Business in the Georgia House intensified last week. We considered 77 bills and resolutions on the House floor in a number of lengthy sessions, while at the same time producing several dozen bills per day from numerous committee meetings. We’ve now reached the final quarter of the session, and the pressure is on to get everything done. None of the measures we saw during the week were really high profile, but several were interesting.
HB 153 is intended to change how special purpose local option sales taxes (SPLOST) for counties and cities are composed. It would allow a SPLOST to be set up in increments of 1/20th of a percent (0.05 percent). The author felt that this would be a taxpayer friendly move, by allowing local governments to levy a SPLOST at less than the full 1 percent specified in current law. The bill sparked a lively debate, with opponents pointing out that this would be redundant flexibility, since a SPLOST can already have a variable time frame, allowing it to be adjusted to the needs of a specific project or list. Some members maintained that the author was trying to solve a local problem with a change to a statewide law. Members from areas of Georgia adjacent to other states were concerned with a possible negative impact to cross-border business. A more significant objection surfaced with discussion about how the bill could create competitive inequities among neighboring counties here in Georgia. In sum, this bill was one of those rare, unexpected, unscripted dustups on the House floor that many of us relish witnessing. I felt a number of the concerns were significant, and cast a “no” on the bill. It failed by a vote of 78 to 92. Supporters made a motion to reconsider the vote, which will be done next week. It will be interesting to see if they can recruit the additional 13 votes necessary for passage.
HB 449 seeks to stop a disturbing misuse of Open Records law. Currently, recordings from 911 calls can be obtained via an Open Records request, which is certainly appropriate in the vast majority of instances. Last year, a media outlet took a very inappropriate interest in obtaining the recording of a call where the caller died while the line remained open. This bill would exempt such calls from the Open Records laws, with a few carefully drawn exceptions. I supported the bill, and it passed by 163 to 3.
State Rep. Doug Holt, R-Social Circle, represents District 112, which is comprised of Morgan and portions of Newton counties. He can be reached at 404-656-0152, or by email at Doug@DougHolt.org.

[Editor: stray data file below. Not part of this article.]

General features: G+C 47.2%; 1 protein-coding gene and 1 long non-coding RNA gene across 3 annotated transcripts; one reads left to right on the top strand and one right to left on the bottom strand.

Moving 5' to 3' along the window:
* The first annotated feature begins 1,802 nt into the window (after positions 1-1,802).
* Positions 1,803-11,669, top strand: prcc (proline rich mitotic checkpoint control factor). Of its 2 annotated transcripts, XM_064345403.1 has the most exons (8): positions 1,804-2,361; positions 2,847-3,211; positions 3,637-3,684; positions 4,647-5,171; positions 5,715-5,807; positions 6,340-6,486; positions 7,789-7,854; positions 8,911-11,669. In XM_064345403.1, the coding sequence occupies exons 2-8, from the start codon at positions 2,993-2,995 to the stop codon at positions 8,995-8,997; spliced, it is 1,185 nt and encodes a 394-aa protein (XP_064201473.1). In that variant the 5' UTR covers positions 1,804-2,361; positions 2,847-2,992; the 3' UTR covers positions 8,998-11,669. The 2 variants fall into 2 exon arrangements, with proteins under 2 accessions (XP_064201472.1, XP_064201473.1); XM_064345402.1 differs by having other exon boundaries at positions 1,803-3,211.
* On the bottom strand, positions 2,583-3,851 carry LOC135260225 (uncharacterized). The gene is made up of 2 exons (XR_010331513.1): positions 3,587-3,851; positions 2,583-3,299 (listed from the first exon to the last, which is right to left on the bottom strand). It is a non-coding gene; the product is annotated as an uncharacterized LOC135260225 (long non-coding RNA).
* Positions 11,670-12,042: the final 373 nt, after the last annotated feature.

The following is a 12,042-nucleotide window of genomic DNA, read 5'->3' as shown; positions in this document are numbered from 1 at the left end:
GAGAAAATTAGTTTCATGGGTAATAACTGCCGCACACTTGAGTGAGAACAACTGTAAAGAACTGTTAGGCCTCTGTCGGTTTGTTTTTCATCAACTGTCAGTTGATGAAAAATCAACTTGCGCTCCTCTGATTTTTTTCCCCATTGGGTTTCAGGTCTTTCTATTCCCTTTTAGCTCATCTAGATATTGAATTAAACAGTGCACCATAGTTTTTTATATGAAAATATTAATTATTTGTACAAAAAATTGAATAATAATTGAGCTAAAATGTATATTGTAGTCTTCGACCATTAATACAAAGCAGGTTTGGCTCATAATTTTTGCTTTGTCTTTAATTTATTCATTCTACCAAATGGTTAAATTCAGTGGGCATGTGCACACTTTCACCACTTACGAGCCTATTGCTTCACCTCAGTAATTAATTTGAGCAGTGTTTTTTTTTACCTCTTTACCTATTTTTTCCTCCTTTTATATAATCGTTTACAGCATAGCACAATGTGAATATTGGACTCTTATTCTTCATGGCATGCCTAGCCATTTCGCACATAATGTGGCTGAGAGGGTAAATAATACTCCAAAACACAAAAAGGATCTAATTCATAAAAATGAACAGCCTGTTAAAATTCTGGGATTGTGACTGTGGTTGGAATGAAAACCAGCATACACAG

HB 782 is intended to aid disaster response efforts in this state. It would temporarily lift certain regulations on companies and employees who have come to Georgia to help fix infrastructure. This would include many state and local licensing and registration requirements, along with certain state and local taxes and fees. The law would only come into play during an officially declared disaster or emergency, lasting until 60 days after the end of the emergency. The idea is to make it easier for repair crews from other states to come to Georgia when we need them most. The bill passed unanimously.
HB 915 is meant to combat yet another new angle of identity fraud. Scam artists, along with (unfortunately) unscrupulous relatives have begun hijacking the identities of children in order to fraudulently obtain credit, just as they do with adults. The difference here is that most parents have no idea that they should be monitoring their child’s credit profile in the first place. Thus the criminals are less likely to be obstructed by any monitoring hurdles, and parents suddenly get what can be a ghastly surprise well after the crime has been committed. This bill seeks to help parents proactively protect their children’s identities by placing them under a credit freeze, just as state law allows them to do for themselves. It passed unanimously.
HB 965 would provide amnesty to individuals seeking medical assistance for a drug overdose. It is a response to very sad situations where, out of fear of being incriminated, companions of someone who has overdosed on illegal drugs refuse to call 911. The intent is to carve out a very specially crafted exemption so that lives are saved. Unfortunately, while this is a very laudable intent, the business of wording that exemption is tricky and intricate. Such concerns initiated a debate over what would otherwise have been up fairly cut and dried measure. I shared the concerns and sided with those in opposition, but the bill passed by 144 to 20.
On Wednesday, Charles Woodward was at the Capitol with the Cattlemen, and I appreciated the chance to say hello.